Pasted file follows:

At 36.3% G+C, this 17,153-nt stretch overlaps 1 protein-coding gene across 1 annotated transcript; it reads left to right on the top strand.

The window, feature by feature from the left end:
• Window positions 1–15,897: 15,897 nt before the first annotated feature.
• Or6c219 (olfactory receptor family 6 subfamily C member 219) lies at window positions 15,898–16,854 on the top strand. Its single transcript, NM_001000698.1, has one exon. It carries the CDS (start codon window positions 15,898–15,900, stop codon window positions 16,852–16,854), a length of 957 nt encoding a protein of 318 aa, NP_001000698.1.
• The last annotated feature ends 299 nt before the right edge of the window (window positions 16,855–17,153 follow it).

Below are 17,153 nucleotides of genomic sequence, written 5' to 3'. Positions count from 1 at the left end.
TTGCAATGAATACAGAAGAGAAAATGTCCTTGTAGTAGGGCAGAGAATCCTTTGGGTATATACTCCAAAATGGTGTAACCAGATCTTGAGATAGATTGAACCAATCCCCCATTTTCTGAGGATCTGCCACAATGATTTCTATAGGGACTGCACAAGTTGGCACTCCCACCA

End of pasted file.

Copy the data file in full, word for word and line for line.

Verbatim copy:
At 36.3% G+C, this 17,153-nt stretch overlaps 1 protein-coding gene across 1 annotated transcript; it reads left to right on the top strand.

The window, feature by feature from the left end:
• Window positions 1–15,897: 15,897 nt before the first annotated feature.
• Or6c219 (olfactory receptor family 6 subfamily C member 219) lies at window positions 15,898–16,854 on the top strand. Its single transcript, NM_001000698.1, has one exon. It carries the CDS (start codon window positions 15,898–15,900, stop codon window positions 16,852–16,854), a length of 957 nt encoding a protein of 318 aa, NP_001000698.1.
• The last annotated feature ends 299 nt before the right edge of the window (window positions 16,855–17,153 follow it).

Below are 17,153 nucleotides of genomic sequence, written 5' to 3'. Positions count from 1 at the left end.
TTGCAATGAATACAGAAGAGAAAATGTCCTTGTAGTAGGGCAGAGAATCCTTTGGGTATATACTCCAAAATGGTGTAACCAGATCTTGAGATAGATTGAACCAATCCCCCATTTTCTGAGGATCTGCCACAATGATTTCTATAGGGACTGCACAAGTTGGCACTCCCACCA